We’ve wondered whether all the attention given nuclear energy in the wake of the loan guarantee announcement would move polling numbers a bit. Whatever else may be true, President Obama remains a popular figure when he gets in front of an issue and he was front and center on this one.
Gallup begins to answer the question:
A majority of Americans have typically favored using nuclear power to provide electricity for the United States since Gallup began asking about this topic in 1994. Support has edged up in the last two years, eclipsing 60% this year for the first time. In addition, 28% of Americans now say they "strongly favor" nuclear power, also the highest Gallup has measured since the question was first asked in 1994.
We love polls and their “strongly favored” construction. If you don’t care for nuclear energy, it allows you to say that 72% do not strongly favor it. (To be fair, no one we’re aware of really tries out such a tactic – at least, not on this issue.)
The chart on the page is interesting, showing nuclear slowly losing favor from 1994 to 2001 (Clinton-Gore) and rising thereafter (Bush-Cheney, Obama-Biden). We can’t really say that the Presidents (or veeps, in the case of Gore) were determinative in forming opinion – and Gallup doesn’t - but it’s an interesting coincidence. (Another possibility: Chernobyl was still a fairly fresh memory in 1994.)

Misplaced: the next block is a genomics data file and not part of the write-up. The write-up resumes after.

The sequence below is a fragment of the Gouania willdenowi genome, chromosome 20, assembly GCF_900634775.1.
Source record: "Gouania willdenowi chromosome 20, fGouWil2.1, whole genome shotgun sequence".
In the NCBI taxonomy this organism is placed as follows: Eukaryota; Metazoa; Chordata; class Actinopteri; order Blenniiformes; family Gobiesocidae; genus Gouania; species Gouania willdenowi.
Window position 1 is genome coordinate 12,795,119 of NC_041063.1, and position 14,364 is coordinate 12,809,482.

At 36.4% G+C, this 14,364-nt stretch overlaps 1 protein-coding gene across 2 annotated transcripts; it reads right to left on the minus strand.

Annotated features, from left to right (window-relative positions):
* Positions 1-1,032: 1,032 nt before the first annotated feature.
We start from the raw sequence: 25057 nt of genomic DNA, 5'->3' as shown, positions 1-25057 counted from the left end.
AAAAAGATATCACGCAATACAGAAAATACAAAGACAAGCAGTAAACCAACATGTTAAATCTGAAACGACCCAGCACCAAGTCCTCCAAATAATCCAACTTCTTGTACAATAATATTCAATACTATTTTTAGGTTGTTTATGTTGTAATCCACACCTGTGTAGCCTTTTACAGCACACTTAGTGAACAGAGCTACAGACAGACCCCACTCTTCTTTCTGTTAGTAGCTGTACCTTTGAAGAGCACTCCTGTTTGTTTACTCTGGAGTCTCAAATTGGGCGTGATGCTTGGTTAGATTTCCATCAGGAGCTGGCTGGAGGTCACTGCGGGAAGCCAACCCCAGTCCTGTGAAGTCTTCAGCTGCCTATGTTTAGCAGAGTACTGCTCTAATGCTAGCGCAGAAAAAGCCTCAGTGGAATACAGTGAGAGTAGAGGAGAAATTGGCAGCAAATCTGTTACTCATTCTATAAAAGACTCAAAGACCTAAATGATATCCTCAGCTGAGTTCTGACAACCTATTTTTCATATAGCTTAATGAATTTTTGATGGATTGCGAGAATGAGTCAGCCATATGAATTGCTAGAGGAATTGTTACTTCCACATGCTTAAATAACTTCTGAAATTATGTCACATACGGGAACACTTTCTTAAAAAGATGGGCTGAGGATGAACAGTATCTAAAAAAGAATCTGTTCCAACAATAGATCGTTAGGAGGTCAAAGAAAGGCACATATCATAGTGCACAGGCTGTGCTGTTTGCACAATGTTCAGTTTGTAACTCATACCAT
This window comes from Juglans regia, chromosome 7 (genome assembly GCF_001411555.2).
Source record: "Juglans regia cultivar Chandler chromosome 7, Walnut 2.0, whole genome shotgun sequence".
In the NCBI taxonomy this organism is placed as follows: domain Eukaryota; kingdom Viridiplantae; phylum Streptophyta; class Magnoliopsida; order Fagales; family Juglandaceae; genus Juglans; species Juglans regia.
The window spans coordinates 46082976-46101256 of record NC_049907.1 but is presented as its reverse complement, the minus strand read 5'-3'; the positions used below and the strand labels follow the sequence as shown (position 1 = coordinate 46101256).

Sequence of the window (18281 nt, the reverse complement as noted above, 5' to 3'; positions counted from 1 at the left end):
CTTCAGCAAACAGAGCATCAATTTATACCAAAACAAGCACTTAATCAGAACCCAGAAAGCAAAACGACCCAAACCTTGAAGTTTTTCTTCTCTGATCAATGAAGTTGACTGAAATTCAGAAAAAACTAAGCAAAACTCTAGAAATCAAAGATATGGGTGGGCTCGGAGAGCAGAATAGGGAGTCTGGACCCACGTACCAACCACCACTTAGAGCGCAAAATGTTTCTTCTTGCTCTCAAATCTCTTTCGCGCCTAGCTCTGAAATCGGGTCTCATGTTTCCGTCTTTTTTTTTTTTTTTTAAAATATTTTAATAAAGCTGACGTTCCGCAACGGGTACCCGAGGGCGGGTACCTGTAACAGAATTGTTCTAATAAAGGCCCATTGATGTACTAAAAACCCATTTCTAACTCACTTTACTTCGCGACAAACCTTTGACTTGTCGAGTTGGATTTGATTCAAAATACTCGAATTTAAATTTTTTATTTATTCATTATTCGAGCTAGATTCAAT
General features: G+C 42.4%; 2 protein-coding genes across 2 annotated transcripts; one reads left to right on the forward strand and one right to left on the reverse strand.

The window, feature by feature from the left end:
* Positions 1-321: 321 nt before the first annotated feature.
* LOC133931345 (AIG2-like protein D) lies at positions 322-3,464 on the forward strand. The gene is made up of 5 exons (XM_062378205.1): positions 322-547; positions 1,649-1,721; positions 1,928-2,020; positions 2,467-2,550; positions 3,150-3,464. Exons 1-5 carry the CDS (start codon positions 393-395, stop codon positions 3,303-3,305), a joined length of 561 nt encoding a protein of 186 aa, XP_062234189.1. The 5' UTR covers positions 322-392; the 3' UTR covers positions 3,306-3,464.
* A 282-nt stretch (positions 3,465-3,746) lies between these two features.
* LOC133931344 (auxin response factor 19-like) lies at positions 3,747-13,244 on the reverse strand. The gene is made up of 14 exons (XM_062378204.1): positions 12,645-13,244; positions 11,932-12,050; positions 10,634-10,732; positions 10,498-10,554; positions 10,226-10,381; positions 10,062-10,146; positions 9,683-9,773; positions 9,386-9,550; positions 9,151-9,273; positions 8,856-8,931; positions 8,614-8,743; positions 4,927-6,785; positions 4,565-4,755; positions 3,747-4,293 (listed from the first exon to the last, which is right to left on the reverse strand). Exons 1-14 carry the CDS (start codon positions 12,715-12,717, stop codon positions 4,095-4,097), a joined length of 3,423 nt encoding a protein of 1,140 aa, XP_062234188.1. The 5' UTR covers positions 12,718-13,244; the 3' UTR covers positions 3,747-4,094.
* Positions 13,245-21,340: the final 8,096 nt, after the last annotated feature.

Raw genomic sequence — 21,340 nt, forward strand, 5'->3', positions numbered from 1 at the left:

But where Obama has not been effective on this issue is with his base, Democrats, which has remained at 51% favorable for over a decade. This is an issue that resonates with Republicans and may point to the play Sen. John McCain (R-Ariz.) gave the issue during the 2008 Presidential campaign and perhaps also to the frequent mention of it in Congress during the energy bill debates. Republican support rose from 61% in 2007 to 74% now.
Still, both groups are over the magic 50% mark, which allows us to continue asserting that this has become (and has been, for quite awhile) a bipartisan issue. Gallup shows it, Congress and the President show that they know it.
Here’s a new way to look at nuclear energy, via our friends at the Guardian:
Like the banks, new nuclear is too big to fail. And like the banks, new nuclear depends on a more or less explicit taxpayer guarantee. Once a nuclear power station is running we will have it for the next 40 years, come what may. No responsible government could ever let a nuclear power generator go bankrupt.
Yes, it’s the old argument in a new bottle and very trendy, too. We’ve never quite heard nuclear’s capacity for running for a generation (or as it’s turning out, two generations) put as a negative. But that’s the Guardian all over.
Calvert Cliffs will run for 60 years – it was the first to get a license extension - and with new reactors, even longer. The horror!